Soloists or classical music groups like orchestras often show again their artistic potential by playing fast, high or loud pieces in the encore, but sometimes they also close the performance with slow and calm pieces to let the applause ebb down. It is also common to play the hit songs of a band or the most famous pieces of a composer in the encore. A well-known example is the performance of the Radetzky March and The Blue Danube at the end of the Vienna New Year's Concert by the Vienna Philharmonic Orchestra; both pieces are never listed in the official setlist, but are traditionally played every year.
In most circumstance it has become quite standard for most rock and pop groups or artists to give an encore performance, especially in large setting such as stadium performances. Some rock or pop bands include their encore as the second half of the concert. For example the Jamaican reggae musician Bob Marley and his band The Wailers were known to play the concerts of their last two tours in 1979 and 1980 in two halves: after the first half was performed they stopped performing for some minutes to tune their instruments again or to have a break, while the audience was demanding for more. They continued to play the concert with the encore which lasted about an hour. Sometimes they even played one or two additional songs after the actual encore. Similarly, former Guided by Voices frontman Robert Pollard generally plays songs from his solo career for the first half of his shows, and then, for the inevitable encore, will play a lengthy selection of Guided by Voices songs, with the two halves generally having roughly equal duration. The 'stage vernacular' for when the musicians leave the stage as if they've finished the show, only to come back on again is "false tabs".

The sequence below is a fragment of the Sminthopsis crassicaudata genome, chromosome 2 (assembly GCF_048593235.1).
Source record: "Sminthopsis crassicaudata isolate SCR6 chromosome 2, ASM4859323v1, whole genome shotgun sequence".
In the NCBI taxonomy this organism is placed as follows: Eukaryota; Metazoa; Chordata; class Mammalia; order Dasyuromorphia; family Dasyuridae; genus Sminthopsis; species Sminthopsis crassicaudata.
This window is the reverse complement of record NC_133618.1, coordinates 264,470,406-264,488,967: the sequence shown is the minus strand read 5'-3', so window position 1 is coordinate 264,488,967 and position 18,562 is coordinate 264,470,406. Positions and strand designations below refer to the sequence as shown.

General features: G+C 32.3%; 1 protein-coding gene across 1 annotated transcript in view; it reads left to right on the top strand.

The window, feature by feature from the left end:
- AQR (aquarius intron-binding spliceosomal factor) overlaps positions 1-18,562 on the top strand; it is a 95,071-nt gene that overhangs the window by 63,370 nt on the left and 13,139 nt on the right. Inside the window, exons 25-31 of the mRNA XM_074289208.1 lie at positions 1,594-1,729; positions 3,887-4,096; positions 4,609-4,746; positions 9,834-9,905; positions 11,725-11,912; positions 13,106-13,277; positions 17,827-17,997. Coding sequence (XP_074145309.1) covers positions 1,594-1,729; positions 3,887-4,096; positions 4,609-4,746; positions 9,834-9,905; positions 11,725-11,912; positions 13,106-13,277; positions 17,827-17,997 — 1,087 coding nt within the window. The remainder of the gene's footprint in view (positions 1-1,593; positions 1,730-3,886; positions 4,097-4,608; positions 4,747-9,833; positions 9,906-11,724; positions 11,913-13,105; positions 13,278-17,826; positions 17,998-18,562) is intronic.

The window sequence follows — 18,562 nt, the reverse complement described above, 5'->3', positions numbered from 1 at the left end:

Of all the extremely popular musical artists in the past 60 years, only one was known for never returning to the stage to do an encore, and that was Elvis Presley, a practice his manager Col. Tom Parker felt was the best manner by which to leave audiences wanting. The phrase Elvis has left the building, used at the beginning of his career (when he was not the headliner), and followed by a plea for them to return to their seats, and stay in the building so as to watch those that followed Presley's act, was then used, (once he became the headliner, when it was invariably followed by a polite "thank you, and good night"), to imply to those present at the concert that there was not going to be an encore and that, therefore, they should move on and leave the premises, since he'd already left the building himself.